Zero Squared #96: The Busybody State

Josie Appleton is the guest this week and we discuss her book Officious: Rise of the Busy Body State. The book argues that the Busy Body State is defined by an attachment to bureaucratic procedures for their own sake: the rule for the sake of a rule; the form for the sake of a form.

James Heartfield author of The European Union and the End of Politics blurbed the book this way:

An intellectually gripping analysis of what its author Josie Appleton characterises as a new kind of state power, one that is arbitrary and encroaching on what is left of our unregulated lives. Overall this is a subtle and intelligently argued essay. Its reconstruction of the essential trajectory of the officious state will be a valuable weapon for those keen to argue for greater freedom in everyday life.

Thanks goes out to our Zero Book Club members. Zero Books club members gain access to the Inside Zero Books Podcast and are invited to participate in online workshops in critical theory. Now is always a good time to join.

In the last episode with Slavoj Zizek we claimed that Against the Double Blackmail was his latest book. That was an error. Zizek also published a book entitled Disparities and a book entitled Antigone in 2016.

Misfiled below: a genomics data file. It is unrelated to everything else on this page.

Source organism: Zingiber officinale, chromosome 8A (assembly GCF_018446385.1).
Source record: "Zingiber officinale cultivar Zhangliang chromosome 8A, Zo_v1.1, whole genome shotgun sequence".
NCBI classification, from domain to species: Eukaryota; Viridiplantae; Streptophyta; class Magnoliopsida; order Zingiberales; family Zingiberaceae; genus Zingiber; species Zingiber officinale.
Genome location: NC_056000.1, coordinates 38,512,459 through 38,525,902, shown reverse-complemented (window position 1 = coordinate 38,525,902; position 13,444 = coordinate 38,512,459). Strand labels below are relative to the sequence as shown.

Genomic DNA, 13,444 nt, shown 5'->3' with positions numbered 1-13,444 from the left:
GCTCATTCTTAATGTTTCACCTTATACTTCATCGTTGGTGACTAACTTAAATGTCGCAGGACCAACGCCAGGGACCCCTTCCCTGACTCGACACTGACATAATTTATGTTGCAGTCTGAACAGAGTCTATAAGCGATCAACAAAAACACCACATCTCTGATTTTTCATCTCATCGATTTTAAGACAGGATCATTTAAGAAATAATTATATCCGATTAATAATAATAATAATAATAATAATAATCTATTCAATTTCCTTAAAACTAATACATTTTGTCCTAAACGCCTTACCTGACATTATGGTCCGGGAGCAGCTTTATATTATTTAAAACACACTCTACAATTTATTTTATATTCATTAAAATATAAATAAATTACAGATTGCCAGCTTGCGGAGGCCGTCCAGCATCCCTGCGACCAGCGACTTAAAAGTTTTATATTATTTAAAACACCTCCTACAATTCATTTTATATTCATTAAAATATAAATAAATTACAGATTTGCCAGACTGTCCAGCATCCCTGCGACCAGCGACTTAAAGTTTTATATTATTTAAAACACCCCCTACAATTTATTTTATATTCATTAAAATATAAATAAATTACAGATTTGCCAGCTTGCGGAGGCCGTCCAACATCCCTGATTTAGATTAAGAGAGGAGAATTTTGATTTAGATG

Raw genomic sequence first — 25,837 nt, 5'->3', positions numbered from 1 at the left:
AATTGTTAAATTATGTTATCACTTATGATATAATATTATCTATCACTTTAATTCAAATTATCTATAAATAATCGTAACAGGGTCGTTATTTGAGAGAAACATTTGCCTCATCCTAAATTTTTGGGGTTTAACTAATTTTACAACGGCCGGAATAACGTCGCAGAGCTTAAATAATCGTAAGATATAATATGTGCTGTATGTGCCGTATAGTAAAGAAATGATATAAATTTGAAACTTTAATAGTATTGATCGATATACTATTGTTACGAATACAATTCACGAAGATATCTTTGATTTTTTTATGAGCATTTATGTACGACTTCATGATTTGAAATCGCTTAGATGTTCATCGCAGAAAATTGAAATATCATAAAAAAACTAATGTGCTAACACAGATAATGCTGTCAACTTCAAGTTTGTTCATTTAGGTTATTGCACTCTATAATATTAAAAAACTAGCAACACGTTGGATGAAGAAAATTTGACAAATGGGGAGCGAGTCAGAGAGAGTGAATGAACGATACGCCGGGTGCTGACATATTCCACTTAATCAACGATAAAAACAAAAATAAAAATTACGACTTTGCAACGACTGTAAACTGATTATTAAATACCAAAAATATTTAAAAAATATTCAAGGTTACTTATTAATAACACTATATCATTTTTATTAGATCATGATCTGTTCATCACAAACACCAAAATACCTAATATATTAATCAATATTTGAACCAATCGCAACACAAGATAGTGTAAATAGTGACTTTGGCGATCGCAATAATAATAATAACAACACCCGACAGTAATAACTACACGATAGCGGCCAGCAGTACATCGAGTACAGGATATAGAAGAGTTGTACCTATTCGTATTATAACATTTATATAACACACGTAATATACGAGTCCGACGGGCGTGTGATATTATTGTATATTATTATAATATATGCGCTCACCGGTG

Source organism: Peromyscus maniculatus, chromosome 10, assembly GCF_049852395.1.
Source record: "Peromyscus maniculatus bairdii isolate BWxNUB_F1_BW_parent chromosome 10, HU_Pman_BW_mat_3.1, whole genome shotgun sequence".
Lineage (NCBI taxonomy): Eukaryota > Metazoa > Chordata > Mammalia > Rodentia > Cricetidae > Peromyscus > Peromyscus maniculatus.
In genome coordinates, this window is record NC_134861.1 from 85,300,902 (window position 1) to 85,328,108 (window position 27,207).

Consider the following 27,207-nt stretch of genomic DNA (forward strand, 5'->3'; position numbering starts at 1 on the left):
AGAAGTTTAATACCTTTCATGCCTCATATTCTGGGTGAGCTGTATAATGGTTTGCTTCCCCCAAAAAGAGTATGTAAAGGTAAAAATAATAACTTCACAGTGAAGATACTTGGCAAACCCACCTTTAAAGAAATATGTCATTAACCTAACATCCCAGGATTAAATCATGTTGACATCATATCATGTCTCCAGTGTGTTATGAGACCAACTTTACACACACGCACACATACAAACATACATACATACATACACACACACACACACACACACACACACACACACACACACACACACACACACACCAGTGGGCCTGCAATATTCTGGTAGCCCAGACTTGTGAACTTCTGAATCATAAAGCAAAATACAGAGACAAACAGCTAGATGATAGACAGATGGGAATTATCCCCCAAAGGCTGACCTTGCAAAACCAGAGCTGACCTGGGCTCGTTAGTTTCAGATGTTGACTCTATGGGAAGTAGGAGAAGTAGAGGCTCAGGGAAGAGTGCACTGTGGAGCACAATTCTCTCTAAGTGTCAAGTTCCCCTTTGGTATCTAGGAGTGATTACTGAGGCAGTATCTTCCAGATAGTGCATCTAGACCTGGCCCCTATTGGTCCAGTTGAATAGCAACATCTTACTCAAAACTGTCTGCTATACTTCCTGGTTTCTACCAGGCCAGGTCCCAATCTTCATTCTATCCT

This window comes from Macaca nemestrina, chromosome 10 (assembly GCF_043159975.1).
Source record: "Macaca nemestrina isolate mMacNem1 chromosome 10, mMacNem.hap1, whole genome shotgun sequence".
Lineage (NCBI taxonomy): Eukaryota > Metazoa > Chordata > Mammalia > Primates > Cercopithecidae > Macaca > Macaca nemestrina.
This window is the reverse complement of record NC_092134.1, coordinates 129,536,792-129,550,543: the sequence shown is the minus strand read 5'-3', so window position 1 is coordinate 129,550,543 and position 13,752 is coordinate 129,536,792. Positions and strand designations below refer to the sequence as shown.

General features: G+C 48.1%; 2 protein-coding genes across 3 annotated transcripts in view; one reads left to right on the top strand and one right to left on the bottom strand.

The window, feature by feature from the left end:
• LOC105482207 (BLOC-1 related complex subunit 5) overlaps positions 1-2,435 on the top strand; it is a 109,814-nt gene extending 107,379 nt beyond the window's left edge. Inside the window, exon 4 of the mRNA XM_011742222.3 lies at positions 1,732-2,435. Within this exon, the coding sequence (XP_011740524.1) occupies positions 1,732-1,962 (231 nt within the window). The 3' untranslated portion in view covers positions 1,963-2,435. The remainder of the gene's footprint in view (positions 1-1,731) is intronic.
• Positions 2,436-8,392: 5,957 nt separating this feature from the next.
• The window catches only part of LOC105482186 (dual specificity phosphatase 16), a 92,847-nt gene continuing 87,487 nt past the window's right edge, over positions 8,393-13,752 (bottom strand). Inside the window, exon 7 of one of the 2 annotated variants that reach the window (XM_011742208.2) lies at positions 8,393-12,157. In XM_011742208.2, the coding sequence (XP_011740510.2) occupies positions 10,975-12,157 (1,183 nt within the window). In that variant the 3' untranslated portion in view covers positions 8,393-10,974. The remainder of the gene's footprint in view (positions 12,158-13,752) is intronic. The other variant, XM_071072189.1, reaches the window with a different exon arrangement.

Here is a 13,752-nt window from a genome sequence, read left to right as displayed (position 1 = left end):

Soap Zero 2: Enlightenment Interrupted

German Idealism and the Enlightenment are the subjects this week as Michael Steinberg discuss his book “Enlightenment Interrupted.” Steinberg is an independent scholar and practicing attorney with a PhD in intellectual history from the University of Rochester. His book “Enlightenment Interrupted (The Lost Moment of German Idealism and the Reactionary Present)” came out from Zero Books in July of this year.

Previous books from Mr. Steinberg include The Fiction of a Thinkable World and A New Biology of Religion.

Professor Andrew Nash at the University of Cape Town praised the book. He wrote, “Michael Steinberg’s “Enlightenment Interrupted” is a master class and a rollercoaster ride, all at once. The pitfalls of abstract individualism have been pointed out since Hegel, and explaining them has been central to radical political thought for fifty years by now. But it’s never been easy to grasp concretely how that separation of self and world came about, and what the alternative to it could have been.”